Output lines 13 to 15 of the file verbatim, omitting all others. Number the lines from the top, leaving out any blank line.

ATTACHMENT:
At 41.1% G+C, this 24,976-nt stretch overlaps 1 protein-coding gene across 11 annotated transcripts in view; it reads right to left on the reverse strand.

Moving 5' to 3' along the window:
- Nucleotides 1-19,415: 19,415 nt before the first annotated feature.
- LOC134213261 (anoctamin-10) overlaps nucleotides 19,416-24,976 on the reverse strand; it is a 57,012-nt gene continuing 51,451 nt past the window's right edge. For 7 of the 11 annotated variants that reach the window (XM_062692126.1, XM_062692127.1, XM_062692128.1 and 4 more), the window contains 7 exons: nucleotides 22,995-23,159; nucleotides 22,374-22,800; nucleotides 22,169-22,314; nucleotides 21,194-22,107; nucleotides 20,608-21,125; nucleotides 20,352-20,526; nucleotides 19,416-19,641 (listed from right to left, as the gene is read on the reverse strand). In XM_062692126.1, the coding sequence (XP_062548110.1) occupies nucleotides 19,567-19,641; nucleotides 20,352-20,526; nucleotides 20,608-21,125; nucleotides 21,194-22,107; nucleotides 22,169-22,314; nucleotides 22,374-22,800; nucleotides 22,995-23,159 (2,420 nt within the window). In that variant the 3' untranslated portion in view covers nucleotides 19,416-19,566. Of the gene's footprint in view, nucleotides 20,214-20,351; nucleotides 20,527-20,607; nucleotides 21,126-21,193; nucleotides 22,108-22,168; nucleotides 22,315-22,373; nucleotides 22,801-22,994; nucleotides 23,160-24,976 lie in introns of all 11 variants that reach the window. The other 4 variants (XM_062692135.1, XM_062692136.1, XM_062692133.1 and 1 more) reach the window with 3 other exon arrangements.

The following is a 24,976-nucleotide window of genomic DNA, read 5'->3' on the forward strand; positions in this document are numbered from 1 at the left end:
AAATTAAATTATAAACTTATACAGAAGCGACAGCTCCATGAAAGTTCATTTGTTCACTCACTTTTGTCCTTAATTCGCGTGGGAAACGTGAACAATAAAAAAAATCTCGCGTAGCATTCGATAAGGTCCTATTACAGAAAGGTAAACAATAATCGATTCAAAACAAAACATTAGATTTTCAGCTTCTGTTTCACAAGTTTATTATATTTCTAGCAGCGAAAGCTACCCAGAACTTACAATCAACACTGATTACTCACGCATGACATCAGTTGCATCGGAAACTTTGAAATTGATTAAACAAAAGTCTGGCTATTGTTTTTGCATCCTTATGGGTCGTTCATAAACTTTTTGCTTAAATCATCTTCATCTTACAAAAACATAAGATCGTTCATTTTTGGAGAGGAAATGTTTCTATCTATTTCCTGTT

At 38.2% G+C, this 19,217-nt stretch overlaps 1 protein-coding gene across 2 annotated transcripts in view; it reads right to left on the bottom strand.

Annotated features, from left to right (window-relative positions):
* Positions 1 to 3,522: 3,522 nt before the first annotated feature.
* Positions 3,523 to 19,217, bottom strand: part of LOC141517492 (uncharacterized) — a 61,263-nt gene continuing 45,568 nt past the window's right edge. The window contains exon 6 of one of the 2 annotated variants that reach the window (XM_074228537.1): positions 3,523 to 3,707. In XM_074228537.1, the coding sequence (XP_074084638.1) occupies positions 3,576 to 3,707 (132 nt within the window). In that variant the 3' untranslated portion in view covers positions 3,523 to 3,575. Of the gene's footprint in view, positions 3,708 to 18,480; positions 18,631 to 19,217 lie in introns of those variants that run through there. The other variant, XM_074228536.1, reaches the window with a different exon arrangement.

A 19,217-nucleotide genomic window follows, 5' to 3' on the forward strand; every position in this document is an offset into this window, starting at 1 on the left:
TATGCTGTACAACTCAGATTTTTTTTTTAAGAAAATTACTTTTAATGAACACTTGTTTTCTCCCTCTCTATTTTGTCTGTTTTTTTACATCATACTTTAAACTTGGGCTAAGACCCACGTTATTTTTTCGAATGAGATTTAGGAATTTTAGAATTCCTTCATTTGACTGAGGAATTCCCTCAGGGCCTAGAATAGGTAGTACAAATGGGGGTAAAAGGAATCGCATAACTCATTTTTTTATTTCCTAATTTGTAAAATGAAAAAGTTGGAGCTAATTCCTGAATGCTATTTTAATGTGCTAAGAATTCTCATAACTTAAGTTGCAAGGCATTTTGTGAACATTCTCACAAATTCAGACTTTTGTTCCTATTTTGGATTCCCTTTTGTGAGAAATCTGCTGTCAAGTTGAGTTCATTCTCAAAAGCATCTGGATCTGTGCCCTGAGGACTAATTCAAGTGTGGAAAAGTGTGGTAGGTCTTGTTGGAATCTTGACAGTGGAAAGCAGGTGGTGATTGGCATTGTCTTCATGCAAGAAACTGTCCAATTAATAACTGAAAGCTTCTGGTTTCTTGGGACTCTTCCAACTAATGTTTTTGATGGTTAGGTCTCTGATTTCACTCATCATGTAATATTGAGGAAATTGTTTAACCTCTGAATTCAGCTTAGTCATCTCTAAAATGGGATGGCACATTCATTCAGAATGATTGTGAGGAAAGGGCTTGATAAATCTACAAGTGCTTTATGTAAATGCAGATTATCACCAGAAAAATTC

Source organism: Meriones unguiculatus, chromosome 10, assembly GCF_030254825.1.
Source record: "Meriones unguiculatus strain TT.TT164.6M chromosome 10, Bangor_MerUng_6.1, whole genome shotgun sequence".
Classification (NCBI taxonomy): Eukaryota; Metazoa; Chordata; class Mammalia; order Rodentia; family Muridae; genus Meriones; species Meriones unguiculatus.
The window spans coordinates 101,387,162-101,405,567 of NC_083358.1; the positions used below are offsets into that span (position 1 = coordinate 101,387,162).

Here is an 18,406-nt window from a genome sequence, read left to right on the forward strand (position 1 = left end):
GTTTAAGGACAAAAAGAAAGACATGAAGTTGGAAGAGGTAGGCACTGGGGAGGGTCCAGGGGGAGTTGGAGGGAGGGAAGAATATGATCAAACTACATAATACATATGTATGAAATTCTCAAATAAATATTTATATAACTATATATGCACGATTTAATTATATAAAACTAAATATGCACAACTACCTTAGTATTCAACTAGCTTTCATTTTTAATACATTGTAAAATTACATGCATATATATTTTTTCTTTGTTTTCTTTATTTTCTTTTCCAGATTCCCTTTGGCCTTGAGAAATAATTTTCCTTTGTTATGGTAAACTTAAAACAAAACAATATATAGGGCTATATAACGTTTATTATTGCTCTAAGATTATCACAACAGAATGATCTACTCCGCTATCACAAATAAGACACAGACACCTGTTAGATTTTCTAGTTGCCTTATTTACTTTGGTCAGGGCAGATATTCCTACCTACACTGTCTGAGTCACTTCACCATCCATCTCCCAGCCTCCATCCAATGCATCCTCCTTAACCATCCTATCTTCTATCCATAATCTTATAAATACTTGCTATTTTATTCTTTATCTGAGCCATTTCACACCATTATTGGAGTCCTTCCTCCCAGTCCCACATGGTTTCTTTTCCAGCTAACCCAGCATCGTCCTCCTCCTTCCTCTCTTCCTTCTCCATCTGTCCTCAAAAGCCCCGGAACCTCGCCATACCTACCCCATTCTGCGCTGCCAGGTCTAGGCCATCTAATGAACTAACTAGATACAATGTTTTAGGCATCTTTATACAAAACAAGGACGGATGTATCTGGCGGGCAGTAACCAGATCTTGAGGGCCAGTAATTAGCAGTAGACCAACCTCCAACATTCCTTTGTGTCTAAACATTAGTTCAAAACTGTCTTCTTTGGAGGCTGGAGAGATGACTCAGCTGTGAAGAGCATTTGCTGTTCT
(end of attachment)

Source organism: Meriones unguiculatus, chromosome 10, assembly GCF_030254825.1.
Source record: "Meriones unguiculatus strain TT.TT164.6M chromosome 10, Bangor_MerUng_6.1, whole genome shotgun sequence".
Classification (NCBI taxonomy): Eukaryota; Metazoa; Chordata; class Mammalia; order Rodentia; family Muridae; genus Meriones; species Meriones unguiculatus.